On the 20th anniversary of the terrorist attacks that changed his presidency, former president George W. Bush on Saturday warned there is growing evidence that domestic terrorism could pose as much of a threat to the United States as terrorism originating from abroad, and he urged Americans to confront “violence that gathers within.”

Without naming it, Bush seemed to condemn the Jan. 6 insurrection at the U.S. Capitol, when a pro-Trump mob overran the complex in a violent siege that resulted in the deaths of five people. Bush compared those “violent extremists at home” to the terrorists who had hijacked planes on Sept. 11, 2001, and crashed them in New York City, Arlington, and Shanksville, Pa., killing nearly 3,000 people.

“There is little cultural overlap between violent extremists abroad and violent extremists at home,” Bush said in a speech at the Flight 93 National Memorial in Shanksville. “But in their disdain for pluralism, in their disregard for human life, in their determination to defile national symbols — they are children of the same foul spirit, and it is our continuing duty to confront them.”

Bush, a Republican who was president when the 9/11 attacks happened, continually invoked “the nation I know” in his remarks Saturday, an echo of his previous rejection of the rhetoric of former president Donald Trump. Bush spoke of the difficulty of describing “the mix of feelings” everyone experienced on that clear September day 20 years ago.

“There was horror at the scale of destruction and awe at the bravery and kindness that rose to meet it,” Bush said. “There was shock at the audacity — audacity of evil — and gratitude for the heroism and decency that opposed it. In the sacrifice of the first responders, in the mutual aid of strangers, in the solidarity of grief and grace, the actions of an enemy revealed the spirit of a people. And we were proud of our wounded nation.”

As President Biden and Vice President Harris also did in remarks for the 20th anniversary of the attacks, Bush called on the nation to once again hold fast to its best qualities and shared strengths, to come together as many Americans felt the country had in the days after 9/11. Left unspoken — but alluded to plenty of times Saturday — was that the nation felt as divided as ever, and that Trump was continuing to stoke those divisions.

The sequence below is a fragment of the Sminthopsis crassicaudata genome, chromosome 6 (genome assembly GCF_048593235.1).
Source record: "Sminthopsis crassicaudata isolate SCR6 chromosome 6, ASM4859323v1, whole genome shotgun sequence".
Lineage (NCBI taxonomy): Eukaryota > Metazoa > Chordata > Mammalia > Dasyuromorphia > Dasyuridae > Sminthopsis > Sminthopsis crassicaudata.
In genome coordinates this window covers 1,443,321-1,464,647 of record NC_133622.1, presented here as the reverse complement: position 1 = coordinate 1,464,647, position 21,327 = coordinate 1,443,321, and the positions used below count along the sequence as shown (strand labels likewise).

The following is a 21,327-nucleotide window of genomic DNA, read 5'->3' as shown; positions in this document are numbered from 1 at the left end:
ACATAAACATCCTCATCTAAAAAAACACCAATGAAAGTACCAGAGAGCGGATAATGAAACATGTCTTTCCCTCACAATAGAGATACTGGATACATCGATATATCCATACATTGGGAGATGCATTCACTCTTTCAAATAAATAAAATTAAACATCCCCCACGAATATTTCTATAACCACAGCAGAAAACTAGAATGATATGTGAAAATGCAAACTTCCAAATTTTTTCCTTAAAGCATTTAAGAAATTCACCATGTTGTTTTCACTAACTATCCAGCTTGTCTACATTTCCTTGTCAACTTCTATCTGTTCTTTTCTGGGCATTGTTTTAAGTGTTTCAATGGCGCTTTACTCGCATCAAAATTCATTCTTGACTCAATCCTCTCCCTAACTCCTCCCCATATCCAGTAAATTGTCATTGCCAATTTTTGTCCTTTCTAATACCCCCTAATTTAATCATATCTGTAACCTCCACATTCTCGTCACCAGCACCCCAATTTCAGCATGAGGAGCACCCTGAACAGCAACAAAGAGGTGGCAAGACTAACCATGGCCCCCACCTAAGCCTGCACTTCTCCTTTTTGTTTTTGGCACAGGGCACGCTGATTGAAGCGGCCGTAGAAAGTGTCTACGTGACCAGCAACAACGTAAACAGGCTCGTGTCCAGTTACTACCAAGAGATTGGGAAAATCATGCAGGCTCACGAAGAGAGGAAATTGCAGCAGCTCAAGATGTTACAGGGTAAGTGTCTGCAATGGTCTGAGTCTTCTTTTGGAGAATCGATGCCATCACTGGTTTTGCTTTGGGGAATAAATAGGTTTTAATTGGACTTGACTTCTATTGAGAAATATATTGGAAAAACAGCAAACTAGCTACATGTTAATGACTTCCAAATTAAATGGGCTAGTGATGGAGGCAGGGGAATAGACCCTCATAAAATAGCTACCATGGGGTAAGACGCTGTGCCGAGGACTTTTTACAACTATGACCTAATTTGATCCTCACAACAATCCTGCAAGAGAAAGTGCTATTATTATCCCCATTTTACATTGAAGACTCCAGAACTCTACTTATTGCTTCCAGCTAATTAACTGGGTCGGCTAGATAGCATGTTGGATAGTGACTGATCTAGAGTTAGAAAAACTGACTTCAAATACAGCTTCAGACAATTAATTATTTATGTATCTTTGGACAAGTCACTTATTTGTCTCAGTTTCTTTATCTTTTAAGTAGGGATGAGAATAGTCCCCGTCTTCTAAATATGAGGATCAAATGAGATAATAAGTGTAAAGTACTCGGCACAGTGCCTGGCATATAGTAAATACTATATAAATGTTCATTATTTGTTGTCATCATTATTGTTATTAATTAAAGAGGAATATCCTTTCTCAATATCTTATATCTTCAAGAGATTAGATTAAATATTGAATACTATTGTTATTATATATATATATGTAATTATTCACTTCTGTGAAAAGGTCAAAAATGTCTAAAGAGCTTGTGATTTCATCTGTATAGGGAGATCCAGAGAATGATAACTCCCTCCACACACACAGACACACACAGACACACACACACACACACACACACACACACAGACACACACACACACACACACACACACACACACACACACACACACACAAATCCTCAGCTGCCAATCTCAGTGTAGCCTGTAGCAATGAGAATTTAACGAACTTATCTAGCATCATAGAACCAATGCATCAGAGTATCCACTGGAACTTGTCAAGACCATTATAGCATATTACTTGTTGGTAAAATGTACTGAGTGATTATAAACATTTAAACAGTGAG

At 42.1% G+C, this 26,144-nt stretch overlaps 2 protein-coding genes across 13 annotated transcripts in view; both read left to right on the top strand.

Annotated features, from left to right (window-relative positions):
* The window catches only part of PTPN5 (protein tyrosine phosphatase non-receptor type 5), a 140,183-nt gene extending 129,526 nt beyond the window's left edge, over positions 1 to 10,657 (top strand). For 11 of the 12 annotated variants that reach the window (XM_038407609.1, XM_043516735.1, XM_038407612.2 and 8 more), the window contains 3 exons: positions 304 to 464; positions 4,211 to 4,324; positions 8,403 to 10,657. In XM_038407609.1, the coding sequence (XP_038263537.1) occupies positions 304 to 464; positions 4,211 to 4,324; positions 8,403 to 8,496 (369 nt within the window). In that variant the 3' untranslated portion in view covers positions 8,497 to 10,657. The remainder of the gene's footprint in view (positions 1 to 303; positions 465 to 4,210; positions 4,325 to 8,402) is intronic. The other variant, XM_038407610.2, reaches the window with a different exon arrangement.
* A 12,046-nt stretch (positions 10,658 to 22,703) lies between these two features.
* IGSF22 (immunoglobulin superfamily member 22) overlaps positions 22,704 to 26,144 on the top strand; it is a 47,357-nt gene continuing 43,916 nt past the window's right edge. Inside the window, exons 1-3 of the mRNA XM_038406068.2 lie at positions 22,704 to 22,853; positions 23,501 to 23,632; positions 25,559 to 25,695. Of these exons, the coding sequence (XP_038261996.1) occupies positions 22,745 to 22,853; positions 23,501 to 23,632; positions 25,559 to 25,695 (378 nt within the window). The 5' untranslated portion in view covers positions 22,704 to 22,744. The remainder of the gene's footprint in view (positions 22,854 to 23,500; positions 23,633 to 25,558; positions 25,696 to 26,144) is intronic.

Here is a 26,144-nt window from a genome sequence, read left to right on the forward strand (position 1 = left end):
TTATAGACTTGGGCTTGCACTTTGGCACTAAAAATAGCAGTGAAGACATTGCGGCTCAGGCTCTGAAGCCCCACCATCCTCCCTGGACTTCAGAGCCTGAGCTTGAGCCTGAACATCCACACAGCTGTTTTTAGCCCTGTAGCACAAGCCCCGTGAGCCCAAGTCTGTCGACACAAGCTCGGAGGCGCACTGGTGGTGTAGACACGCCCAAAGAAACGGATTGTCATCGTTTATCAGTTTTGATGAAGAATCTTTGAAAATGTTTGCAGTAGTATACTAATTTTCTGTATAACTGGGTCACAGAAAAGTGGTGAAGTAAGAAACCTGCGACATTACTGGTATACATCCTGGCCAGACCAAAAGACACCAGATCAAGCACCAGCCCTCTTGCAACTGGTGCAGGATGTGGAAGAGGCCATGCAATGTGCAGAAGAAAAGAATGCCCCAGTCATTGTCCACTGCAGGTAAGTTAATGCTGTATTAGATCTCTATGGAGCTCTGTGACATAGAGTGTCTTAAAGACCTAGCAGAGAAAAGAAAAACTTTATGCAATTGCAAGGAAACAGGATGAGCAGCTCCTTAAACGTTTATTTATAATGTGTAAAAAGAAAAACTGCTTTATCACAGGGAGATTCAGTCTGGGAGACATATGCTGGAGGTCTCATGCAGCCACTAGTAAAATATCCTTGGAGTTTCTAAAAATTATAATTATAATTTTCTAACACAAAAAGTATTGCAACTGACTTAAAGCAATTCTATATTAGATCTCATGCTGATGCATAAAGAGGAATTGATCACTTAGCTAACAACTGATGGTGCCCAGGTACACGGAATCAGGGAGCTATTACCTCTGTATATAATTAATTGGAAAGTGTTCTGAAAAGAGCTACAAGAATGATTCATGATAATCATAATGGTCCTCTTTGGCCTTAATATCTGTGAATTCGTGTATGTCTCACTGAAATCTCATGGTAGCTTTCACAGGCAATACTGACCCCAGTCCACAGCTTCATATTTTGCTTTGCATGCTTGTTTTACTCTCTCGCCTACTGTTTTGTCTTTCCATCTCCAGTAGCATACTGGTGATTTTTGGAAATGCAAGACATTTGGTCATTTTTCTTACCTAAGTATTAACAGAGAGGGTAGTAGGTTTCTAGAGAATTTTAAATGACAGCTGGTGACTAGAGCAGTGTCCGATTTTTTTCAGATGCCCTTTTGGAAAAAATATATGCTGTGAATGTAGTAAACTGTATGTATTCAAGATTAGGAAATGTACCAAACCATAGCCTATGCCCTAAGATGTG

Here are key moments from ceremonies in New York, Arlington, Va., and Shanksville, Pa., to mark the 20th anniversary of the Sept. 11, 2001, attacks. (Joy Yi/The Washington Post)

“In the weeks and months following the 9/11 attacks, I was proud to lead an amazing, resilient, united people,” Bush said. “When it comes to the unity of America, those days seem distant from our own. Malign force seems at work in our common life that turns every disagreement into an argument, and every argument into a clash of cultures. So much of our politics has become a naked appeal to anger, fear and resentment. That leaves us worried about our nation and our future together.”

In an unscheduled stop Saturday at the Shanksville Volunteer Fire Department, Biden, too, alluded to Trump’s presidency as a period in which American democracy foundered under the weight of its divisions. The United States was founded on an idea that all men are created equal, Biden noted, as he frequently does in his speeches.

“It’s an idea, ‘we hold these truths,’ ” Biden said. “We never lived up to it, but we never walked away from it — except these last previous four years.”

Trump skipped the official remembrance ceremonies at all three sites Saturday, instead issuing several statements criticizing the Biden administration. A Trump spokeswoman told The Washington Post that he had the option of going to the ceremonies but chose to commemorate the day separately.

Trump is scheduled to provide commentary at a heavyweight boxing match on Saturday evening.

In a video message made public Saturday morning, Trump honored those who were killed in the 9/11 attacks — then blasted Biden’s withdrawal from Afghanistan last month. He ended the video with a call to “make America great again,” his campaign slogan.

On Saturday afternoon, Trump made a surprise visit to a New York City police precinct, where he baselessly alleged, as he has for months, that the 2020 presidential election was “rigged” against him and continued to bash Biden’s “gross incompetence” over his withdrawal from Afghanistan.

“It’s a sad day, it’s a very sad day for a lot of reasons,” Trump said at the police precinct. “And we just added to that reason last week because that never should have been allowed to happen, I have to say, and I’ve watched all the speeches, and nobody mentions it.”

Asked whether he planned to run for president again, Trump said it was an “easy question” but that “we’re not supposed to be talking about it yet.”

“I think you’re going to be happy,” he added. “Let me put it that way. I think you’re going to be very happy.”